The Spread Toolkit provides tools for developing reliable and robust distributed applications ranging from collaboration tools to fault-tolerant database servers to replicated Web servers. It consists of a daemon which provides multicast messaging, reliability, ordering, and membership services, and a library which applications link with. Spread provides a simple API for writing group applications and is designed to provide high performance for local and wide area networking applications.
Code Manager 2 (CM2) has been designed to provide a complete source code control system for a set of developers sharing the same working directory tree. It offers developers and organizations many advantages. It provides a comprehensive set of features and has been designed to be very easy to pick up and use to manage projects. It works across Unix and Windows platforms, requiring little configuration and only a limited number of dependencies. It provides facilities at both an individual source file level and project level. The project level facilities include facilities to copy or merge whole projects or generate and apply change-sets. It uses an efficient repository format to handle large files and large numbers of files and directories. It provides facilities to generate packages from the project in a number of formats (including TP2, Slackware, APT, RPM, Autopackage, SVR4, and InstallP).
Moscrack is a WPA cracker for use on clusters. It supports MOSIX, SSH, and RSH connectivity and works by reading a word list from STDIN or a file, breaking it into chunks, and passing those chunks off to separate processes that run in parallel. The parallel processes are then executed on different nodes in your cluster. All results are checked and recorded on your master node. Logging and error handling are taken care of. It is capable of running reliably for long periods of time, without the risk of losing data or having to restart. Moscrack uses aircrack-ng by default. Pyrit for WPA cracking and Dehasher for Unix password hashes are supported via plugins.
360-FAAR (Firewall Analysis Audit and Repair) is an offline, command line, Perl firewall policy manipulation tool to filter, compare to logs, merge, translate, and output firewall commands for new policies, in Checkpoint dbedit, Cisco ASA, or ScreenOS commands. It is all contained in one file. It can read policy and logs for: Checkpoint FW1 (in odumper.csv / logexport format), Netscreen ScreenOS (in get config / syslog format), and Cisco ASA (show run / syslog format). It uses both inclusive and exclusive CIDR and text filters, permitting you to split large policies into smaller ones for virutalization at the same time as removing unused connectivity. It supports policy to log association, object translation, rulebase reordering and simplification, rule moves, and duplicate matching automatically. It allows you to seamlessly move rules to where you need them. 'print' mode creates a spreadsheet for your audit needs with one command.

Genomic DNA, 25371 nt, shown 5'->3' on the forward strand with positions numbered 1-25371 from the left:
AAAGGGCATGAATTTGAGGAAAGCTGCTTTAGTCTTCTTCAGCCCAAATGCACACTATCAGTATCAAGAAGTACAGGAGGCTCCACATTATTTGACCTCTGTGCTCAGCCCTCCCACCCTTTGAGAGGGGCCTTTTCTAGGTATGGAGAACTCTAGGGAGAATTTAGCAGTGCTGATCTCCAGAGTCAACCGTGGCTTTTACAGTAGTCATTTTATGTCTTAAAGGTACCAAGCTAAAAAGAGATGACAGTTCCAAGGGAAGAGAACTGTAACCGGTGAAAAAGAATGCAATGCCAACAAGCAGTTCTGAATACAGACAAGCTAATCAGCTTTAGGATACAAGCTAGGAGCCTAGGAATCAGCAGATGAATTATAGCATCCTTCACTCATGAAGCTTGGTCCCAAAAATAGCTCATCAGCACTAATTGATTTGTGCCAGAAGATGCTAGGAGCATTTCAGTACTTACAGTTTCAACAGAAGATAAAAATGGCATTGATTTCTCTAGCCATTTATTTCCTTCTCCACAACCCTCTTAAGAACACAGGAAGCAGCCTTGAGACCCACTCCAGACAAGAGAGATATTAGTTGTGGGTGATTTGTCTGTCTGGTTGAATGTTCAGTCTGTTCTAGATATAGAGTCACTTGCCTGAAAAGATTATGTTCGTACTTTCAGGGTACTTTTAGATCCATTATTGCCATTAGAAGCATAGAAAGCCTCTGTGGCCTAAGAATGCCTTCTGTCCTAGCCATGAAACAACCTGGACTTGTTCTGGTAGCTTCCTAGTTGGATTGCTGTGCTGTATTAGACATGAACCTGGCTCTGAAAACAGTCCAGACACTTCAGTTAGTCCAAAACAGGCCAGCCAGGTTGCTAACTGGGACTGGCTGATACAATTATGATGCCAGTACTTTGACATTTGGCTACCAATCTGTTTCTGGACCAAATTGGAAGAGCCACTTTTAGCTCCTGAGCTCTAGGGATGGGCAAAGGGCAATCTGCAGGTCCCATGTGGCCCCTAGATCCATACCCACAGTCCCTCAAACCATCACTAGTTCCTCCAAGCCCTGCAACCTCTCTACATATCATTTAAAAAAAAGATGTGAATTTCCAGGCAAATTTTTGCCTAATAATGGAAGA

John the Ripper is a fast password cracker, currently available for many flavors of Unix, Windows, DOS, BeOS, and OpenVMS. Its primary purpose is to detect weak Unix passwords. It supports several crypt(3) password hash types commonly found on Unix systems, as well as Windows LM hashes. On top of this, lots of other hashes and ciphers are added in the community-enhanced version (-jumbo), and some are added in John the Ripper Pro.
Ora2Pg is a Perl module to export an Oracle database schema to a PostgreSQL compatible schema. It connects your Oracle database, extracts its structure, and generates an SQL script that you can load into your PostgreSQL database. It dumps the database schema (tables, views, sequences, indexes, grants) with primary, unique, and foreign keys into PostgreSQL syntax without editing the SQL code generated. It also dump Oracle data into PostgreSQL DB as online process or into a file. You can choose what columns can be exported for each table.
Sdictionary is a dictionary that uses its own dictionary format. Unlike ptkdic or gtkdic, MySQL isn't needed; you can work with dictionary files directly. It uses Unicode, meaning that words and articles all are in UTF-8. There are two index levels, compression, and tools to convert from text files to .dct and vice versa. A Perl/Tk version, libsdict, a C library framework, and a Symbian version are available.